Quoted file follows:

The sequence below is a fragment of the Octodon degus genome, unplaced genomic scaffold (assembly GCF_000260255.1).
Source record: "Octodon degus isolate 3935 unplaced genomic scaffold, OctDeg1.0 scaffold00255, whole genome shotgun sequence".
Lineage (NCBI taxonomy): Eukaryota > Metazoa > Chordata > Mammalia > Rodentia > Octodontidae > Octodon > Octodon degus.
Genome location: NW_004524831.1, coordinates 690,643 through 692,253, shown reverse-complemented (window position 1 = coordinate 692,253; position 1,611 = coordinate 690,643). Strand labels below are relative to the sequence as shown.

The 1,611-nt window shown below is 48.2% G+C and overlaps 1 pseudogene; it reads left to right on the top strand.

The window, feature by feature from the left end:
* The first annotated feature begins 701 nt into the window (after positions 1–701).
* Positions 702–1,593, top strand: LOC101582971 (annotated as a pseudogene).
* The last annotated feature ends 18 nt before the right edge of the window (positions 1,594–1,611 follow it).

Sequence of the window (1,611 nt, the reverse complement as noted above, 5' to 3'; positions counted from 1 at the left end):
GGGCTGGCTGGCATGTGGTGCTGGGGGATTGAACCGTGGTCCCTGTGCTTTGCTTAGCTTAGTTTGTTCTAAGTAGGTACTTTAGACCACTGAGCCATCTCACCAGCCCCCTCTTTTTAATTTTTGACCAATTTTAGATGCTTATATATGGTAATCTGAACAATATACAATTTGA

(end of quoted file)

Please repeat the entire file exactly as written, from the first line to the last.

The sequence below is a fragment of the Octodon degus genome, unplaced genomic scaffold (assembly GCF_000260255.1).
Source record: "Octodon degus isolate 3935 unplaced genomic scaffold, OctDeg1.0 scaffold00255, whole genome shotgun sequence".
Lineage (NCBI taxonomy): Eukaryota > Metazoa > Chordata > Mammalia > Rodentia > Octodontidae > Octodon > Octodon degus.
Genome location: NW_004524831.1, coordinates 690,643 through 692,253, shown reverse-complemented (window position 1 = coordinate 692,253; position 1,611 = coordinate 690,643). Strand labels below are relative to the sequence as shown.

The 1,611-nt window shown below is 48.2% G+C and overlaps 1 pseudogene; it reads left to right on the top strand.

The window, feature by feature from the left end:
* The first annotated feature begins 701 nt into the window (after positions 1–701).
* Positions 702–1,593, top strand: LOC101582971 (annotated as a pseudogene).
* The last annotated feature ends 18 nt before the right edge of the window (positions 1,594–1,611 follow it).

Sequence of the window (1,611 nt, the reverse complement as noted above, 5' to 3'; positions counted from 1 at the left end):
GGGCTGGCTGGCATGTGGTGCTGGGGGATTGAACCGTGGTCCCTGTGCTTTGCTTAGCTTAGTTTGTTCTAAGTAGGTACTTTAGACCACTGAGCCATCTCACCAGCCCCCTCTTTTTAATTTTTGACCAATTTTAGATGCTTATATATGGTAATCTGAACAATATACAATTTGA